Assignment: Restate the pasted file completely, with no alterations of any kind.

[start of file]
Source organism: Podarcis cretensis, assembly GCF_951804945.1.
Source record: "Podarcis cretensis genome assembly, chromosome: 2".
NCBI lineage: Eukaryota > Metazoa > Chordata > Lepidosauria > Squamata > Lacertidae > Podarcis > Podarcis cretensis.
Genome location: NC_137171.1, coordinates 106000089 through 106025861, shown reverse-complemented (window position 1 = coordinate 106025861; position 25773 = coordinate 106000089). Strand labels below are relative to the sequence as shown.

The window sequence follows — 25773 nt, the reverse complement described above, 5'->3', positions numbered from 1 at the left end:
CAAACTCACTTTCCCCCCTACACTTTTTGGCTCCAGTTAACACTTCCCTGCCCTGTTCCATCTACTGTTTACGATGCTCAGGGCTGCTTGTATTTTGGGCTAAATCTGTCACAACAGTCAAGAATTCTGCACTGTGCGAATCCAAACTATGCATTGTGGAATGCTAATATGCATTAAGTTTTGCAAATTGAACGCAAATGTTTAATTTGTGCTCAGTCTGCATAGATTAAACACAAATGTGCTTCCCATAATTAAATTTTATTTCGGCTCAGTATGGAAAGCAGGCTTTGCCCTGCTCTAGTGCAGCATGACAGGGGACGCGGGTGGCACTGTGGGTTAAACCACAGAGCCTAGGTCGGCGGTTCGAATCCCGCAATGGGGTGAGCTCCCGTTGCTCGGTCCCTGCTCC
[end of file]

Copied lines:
Source organism: Podarcis cretensis, assembly GCF_951804945.1.
Source record: "Podarcis cretensis genome assembly, chromosome: 2".
NCBI lineage: Eukaryota > Metazoa > Chordata > Lepidosauria > Squamata > Lacertidae > Podarcis > Podarcis cretensis.
Genome location: NC_137171.1, coordinates 106000089 through 106025861, shown reverse-complemented (window position 1 = coordinate 106025861; position 25773 = coordinate 106000089). Strand labels below are relative to the sequence as shown.

The window sequence follows — 25773 nt, the reverse complement described above, 5'->3', positions numbered from 1 at the left end:
CAAACTCACTTTCCCCCCTACACTTTTTGGCTCCAGTTAACACTTCCCTGCCCTGTTCCATCTACTGTTTACGATGCTCAGGGCTGCTTGTATTTTGGGCTAAATCTGTCACAACAGTCAAGAATTCTGCACTGTGCGAATCCAAACTATGCATTGTGGAATGCTAATATGCATTAAGTTTTGCAAATTGAACGCAAATGTTTAATTTGTGCTCAGTCTGCATAGATTAAACACAAATGTGCTTCCCATAATTAAATTTTATTTCGGCTCAGTATGGAAAGCAGGCTTTGCCCTGCTCTAGTGCAGCATGACAGGGGACGCGGGTGGCACTGTGGGTTAAACCACAGAGCCTAGGTCGGCGGTTCGAATCCCGCAATGGGGTGAGCTCCCGTTGCTCGGTCCCTGCTCC